A group of landowners in the path of an interstate crude oil pipeline is suing Iowa regulators, contending eminent domain shouldn’t have been allowed because the developer doesn’t qualify as a utility.
Bill Hanigan of the Davis Brown Law Firm filed the lawsuit against the Iowa Utilities Board on Friday in Polk County District Court on behalf of nine landowners. The lawsuit argues the pipeline developer, Dakota Access LLC, which is a subsidiary of Dallas-based Energy Transfer Partners and Phillips 66, shouldn’t be allowed to force landowners to sell easements by condemning the land against their will.
The utilities board voted 3-0 on March 10 to grant a permit for a hazardous liquid pipeline through 346 miles and 18 counties of Iowa after certain conditions are met. The $3.8 billion pipeline, when built, would reach 1,168 miles from the Bakken and Three Forks region of North Dakota, through South Dakota and Iowa, to a distribution hub in Patoka, Ill.
Opponents of the project had been threatening a lawsuit well before the ruling, and a judicial review is one of the appeal mechanisms set forth in the board’s order.
A Cherokee County judge last fall dismissed a lawsuit filed on behalf of three landowners making a similar argument that Dakota Access didn’t have the right to use eminent domain. The judge stated due process had to be exhausted — in other words, other agencies needed to rule on the matter first — before the case could be heard in court.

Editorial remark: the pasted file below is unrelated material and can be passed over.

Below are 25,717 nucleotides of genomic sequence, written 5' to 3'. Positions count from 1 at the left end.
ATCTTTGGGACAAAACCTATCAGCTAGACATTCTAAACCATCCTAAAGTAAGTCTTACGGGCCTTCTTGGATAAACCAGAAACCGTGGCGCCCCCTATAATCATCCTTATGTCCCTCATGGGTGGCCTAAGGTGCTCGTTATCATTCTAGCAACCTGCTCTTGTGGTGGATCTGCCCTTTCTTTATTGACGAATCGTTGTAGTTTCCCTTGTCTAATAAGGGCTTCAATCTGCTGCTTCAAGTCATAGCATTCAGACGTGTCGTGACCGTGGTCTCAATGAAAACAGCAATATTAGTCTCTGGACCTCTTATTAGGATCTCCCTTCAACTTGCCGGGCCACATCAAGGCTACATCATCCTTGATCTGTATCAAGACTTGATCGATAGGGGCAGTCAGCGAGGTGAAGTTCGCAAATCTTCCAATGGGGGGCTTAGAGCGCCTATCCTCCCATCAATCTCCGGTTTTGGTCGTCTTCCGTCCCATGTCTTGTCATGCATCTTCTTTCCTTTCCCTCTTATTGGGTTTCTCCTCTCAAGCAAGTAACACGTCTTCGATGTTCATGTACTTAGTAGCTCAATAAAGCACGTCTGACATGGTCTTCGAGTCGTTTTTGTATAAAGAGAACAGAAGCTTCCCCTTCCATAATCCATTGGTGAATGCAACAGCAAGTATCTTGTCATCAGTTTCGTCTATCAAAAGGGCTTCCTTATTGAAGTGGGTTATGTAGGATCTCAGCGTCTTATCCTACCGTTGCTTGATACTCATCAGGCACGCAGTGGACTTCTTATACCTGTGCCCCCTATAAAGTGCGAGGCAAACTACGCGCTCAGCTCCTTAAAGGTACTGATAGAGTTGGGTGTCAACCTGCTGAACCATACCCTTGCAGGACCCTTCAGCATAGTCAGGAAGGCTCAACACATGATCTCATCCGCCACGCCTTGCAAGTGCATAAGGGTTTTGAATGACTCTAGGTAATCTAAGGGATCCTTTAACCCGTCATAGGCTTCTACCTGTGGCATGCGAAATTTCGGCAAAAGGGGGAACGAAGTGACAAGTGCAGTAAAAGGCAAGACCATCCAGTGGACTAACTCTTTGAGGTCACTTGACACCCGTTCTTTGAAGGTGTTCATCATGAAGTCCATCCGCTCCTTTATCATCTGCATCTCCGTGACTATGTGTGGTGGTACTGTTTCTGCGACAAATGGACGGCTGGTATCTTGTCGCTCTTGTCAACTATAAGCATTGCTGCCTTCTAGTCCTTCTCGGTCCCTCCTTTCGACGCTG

According to a statement from the Davis Brown firm, “Our clients will argue that the Iowa Utilities Board has misinterpreted Iowa law, specifically the 2006 law designed to protect Iowa farmland.”
Other similar lawsuits should be expected as the eminent domain process plays out, the firm stated.
Dakota Access said last week it has voluntary easement agreements for 85 percent of the land needed in Iowa and 93 percent for the entire route. The majority of land in the path of the underground pipeline is agricultural.
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Some landowners have resisted, saying it could harm their crops, damage drainage tiles and destroy the land for generations if there is a spill. Trade unions and other business interests have been major supporters of the project, contending it will bring thousands of construction jobs and boost the economy.
Hanigan and some of the landowners are holding an event to discuss the case Wednesday with reporters.
Only a few of the landowners are identified. They include Cyndy Coppola, representing landowners of Calhoun County; LaVerne Johnson, of Pilot Mound, and Keith Puntenney, a farmer in Boone and Webster counties.